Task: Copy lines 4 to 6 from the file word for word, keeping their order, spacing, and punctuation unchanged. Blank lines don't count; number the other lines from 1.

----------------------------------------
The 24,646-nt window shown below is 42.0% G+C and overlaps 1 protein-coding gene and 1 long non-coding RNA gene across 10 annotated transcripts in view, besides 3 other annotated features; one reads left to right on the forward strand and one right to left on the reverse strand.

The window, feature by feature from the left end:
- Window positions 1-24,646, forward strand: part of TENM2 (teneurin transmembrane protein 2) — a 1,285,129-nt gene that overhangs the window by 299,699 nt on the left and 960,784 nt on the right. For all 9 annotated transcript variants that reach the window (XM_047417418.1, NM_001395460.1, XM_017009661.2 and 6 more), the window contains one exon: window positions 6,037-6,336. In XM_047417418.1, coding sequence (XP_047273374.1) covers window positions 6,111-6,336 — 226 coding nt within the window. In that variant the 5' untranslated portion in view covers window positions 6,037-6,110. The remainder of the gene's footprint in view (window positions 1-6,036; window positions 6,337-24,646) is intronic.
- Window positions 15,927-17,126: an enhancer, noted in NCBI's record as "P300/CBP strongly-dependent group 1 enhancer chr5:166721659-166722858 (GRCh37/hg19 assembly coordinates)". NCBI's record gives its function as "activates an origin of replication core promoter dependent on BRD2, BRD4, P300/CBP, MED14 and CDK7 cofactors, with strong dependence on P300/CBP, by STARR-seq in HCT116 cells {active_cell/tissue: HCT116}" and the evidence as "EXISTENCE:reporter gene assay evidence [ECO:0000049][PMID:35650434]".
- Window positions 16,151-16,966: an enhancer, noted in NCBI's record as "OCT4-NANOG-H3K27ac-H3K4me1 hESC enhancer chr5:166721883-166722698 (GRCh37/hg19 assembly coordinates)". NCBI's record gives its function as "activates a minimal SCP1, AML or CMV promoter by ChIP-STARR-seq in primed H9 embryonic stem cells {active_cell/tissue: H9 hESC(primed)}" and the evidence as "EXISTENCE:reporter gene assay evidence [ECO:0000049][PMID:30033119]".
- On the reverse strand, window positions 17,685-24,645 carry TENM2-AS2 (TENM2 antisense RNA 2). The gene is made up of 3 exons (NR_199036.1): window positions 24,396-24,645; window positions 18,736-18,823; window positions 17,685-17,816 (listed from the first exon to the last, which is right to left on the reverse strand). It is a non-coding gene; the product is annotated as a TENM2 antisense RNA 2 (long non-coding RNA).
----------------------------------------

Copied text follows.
- Window positions 15,927-17,126: an enhancer, noted in NCBI's record as "P300/CBP strongly-dependent group 1 enhancer chr5:166721659-166722858 (GRCh37/hg19 assembly coordinates)". NCBI's record gives its function as "activates an origin of replication core promoter dependent on BRD2, BRD4, P300/CBP, MED14 and CDK7 cofactors, with strong dependence on P300/CBP, by STARR-seq in HCT116 cells {active_cell/tissue: HCT116}" and the evidence as "EXISTENCE:reporter gene assay evidence [ECO:0000049][PMID:35650434]".
- Window positions 16,151-16,966: an enhancer, noted in NCBI's record as "OCT4-NANOG-H3K27ac-H3K4me1 hESC enhancer chr5:166721883-166722698 (GRCh37/hg19 assembly coordinates)". NCBI's record gives its function as "activates a minimal SCP1, AML or CMV promoter by ChIP-STARR-seq in primed H9 embryonic stem cells {active_cell/tissue: H9 hESC(primed)}" and the evidence as "EXISTENCE:reporter gene assay evidence [ECO:0000049][PMID:30033119]".
- On the reverse strand, window positions 17,685-24,645 carry TENM2-AS2 (TENM2 antisense RNA 2). The gene is made up of 3 exons (NR_199036.1): window positions 24,396-24,645; window positions 18,736-18,823; window positions 17,685-17,816 (listed from the first exon to the last, which is right to left on the reverse strand). It is a non-coding gene; the product is annotated as a TENM2 antisense RNA 2 (long non-coding RNA).